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Weekly Cotton Comments                 04/16 05:12

   Cotton Finishes Highest Since March 18

   A 4.7-million-bale jump in global cotton imports seen as a bullish 
supply-demand component. Weekly export sales disappoint amid tightening 
supplies. U.S. crop 8% planted. Hedge funds sold 3,164 lots as spot May fell to 
the second lowest since Feb. 29. Unpriced on-call old-crop mill sales fell 
2,098 lots.

Duane Howell
DTN Contributing Cotton Analyst

   Cotton futures extended gains for the marketing week ended Thursday, 
overcoming disappointing weekly export sales on the heels of bullishly 
construed monthly supply-demand estimates.

   Spot May gained 361 points or 4.43% to close at 85.02 cents, its highest 
finish since March 18. It settled near the high of the period's expanded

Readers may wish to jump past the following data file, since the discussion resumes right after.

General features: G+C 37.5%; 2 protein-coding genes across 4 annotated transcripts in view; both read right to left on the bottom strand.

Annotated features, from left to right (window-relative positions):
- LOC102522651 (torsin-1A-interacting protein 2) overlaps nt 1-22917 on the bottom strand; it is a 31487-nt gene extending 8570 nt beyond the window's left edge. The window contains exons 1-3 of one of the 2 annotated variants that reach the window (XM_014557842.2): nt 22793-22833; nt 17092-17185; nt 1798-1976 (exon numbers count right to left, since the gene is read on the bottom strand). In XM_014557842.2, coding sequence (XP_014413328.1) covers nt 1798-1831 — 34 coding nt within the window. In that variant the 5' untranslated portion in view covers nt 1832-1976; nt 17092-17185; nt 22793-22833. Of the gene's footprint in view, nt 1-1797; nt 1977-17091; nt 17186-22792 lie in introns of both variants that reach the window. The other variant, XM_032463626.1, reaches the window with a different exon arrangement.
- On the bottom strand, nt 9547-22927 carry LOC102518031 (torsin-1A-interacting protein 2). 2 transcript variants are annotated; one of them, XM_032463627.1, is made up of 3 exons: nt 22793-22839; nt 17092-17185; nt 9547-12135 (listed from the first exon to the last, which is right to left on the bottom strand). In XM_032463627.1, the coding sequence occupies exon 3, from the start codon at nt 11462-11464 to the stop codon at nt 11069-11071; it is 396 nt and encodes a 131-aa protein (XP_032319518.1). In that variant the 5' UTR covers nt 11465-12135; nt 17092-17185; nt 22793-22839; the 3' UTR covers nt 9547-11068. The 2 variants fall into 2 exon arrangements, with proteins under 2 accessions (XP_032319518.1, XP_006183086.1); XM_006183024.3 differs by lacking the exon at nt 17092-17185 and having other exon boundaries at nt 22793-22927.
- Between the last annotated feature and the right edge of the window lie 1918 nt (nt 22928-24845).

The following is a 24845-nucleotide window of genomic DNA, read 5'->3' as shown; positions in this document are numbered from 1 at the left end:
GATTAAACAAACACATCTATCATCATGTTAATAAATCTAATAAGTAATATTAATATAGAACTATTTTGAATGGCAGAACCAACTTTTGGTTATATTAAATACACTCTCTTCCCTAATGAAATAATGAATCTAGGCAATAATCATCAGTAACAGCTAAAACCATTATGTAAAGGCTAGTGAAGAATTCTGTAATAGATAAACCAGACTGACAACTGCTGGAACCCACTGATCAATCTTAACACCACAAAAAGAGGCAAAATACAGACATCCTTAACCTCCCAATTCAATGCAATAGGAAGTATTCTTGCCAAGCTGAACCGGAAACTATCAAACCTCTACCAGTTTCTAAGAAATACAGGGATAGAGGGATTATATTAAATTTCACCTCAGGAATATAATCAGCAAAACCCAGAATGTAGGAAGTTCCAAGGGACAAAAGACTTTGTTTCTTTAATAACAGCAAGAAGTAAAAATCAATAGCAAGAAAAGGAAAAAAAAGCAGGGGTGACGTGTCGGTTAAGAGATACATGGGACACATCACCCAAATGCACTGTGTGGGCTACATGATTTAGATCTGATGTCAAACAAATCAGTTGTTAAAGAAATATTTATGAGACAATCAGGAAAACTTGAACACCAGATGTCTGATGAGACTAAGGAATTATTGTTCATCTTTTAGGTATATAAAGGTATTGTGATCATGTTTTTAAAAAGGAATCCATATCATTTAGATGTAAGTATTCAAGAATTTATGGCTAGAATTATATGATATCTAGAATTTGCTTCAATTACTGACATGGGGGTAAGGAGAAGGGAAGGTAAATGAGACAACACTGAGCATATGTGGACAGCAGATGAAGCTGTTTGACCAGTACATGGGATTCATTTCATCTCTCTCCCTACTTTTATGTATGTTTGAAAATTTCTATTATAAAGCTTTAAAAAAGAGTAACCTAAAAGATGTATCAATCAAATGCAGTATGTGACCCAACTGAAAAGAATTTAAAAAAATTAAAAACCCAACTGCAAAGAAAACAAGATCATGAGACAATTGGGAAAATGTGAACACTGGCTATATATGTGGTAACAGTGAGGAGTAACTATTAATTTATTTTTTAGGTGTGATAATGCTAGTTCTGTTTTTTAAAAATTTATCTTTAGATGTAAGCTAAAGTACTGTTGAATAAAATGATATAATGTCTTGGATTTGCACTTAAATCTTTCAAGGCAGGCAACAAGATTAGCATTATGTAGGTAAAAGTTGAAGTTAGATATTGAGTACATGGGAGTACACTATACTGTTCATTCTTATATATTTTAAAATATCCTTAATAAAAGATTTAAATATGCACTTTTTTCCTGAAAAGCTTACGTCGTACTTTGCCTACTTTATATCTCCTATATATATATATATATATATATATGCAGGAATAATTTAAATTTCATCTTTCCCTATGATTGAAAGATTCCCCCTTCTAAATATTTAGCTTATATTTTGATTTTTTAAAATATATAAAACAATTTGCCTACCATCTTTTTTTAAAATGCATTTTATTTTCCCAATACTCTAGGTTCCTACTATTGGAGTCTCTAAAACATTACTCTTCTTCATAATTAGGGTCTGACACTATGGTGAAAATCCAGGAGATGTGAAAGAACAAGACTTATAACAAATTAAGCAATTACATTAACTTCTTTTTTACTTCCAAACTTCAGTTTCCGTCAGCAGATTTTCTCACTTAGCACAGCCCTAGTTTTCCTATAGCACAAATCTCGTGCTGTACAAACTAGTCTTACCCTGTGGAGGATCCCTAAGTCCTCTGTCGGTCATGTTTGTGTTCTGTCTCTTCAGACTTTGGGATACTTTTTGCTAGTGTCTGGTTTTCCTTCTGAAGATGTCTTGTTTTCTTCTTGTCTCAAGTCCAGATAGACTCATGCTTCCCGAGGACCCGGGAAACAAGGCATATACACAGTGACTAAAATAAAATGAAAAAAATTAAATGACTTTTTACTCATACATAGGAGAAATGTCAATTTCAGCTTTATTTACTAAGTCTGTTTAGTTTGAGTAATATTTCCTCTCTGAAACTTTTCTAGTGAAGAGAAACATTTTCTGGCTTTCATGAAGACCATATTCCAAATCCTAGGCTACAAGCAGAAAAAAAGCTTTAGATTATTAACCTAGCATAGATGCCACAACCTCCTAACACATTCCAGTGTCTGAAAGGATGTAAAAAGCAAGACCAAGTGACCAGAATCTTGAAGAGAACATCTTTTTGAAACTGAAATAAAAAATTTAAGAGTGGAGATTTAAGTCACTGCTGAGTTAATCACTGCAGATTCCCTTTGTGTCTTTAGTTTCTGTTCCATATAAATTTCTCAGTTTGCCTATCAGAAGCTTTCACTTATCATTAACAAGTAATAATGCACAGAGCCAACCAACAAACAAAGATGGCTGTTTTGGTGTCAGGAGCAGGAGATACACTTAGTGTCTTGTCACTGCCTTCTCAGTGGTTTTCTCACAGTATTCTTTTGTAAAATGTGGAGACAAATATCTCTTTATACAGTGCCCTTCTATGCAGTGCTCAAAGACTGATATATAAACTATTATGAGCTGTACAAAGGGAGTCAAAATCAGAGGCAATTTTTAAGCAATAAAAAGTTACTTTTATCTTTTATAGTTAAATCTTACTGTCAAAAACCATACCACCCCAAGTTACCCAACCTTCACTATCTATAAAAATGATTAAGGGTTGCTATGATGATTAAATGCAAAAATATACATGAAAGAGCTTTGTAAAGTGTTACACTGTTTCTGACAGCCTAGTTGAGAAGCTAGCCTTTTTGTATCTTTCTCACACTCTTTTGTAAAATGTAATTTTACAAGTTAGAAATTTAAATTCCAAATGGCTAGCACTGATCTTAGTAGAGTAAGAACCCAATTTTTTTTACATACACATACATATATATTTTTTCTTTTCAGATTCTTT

539-point range from 79.84 on Tuesday to 85.23 cents on Thursday. Its nine-day 
moving average crossed above the 18-day MA, a positive technical signal. May 
options expire Friday and first notice day will arrive five trading sessions 
after that.

   The May-July switch narrowed a single tick to settle at 124 points of carry. 
The inverted old-crop, new-crop July-December straddle widened 164 points to 
close at 318, with July up 360 points for the period to 86.26 cents and 
December up 196 points to 83.08 cents.

   Cotton may have felt some vibes from record highs in the S&P 500 and Dow 
Jones stock market indexes as upbeat earnings reports and a strong rebound in 
March retail sales bolstered hopes of a broader economic rebound. Retail sales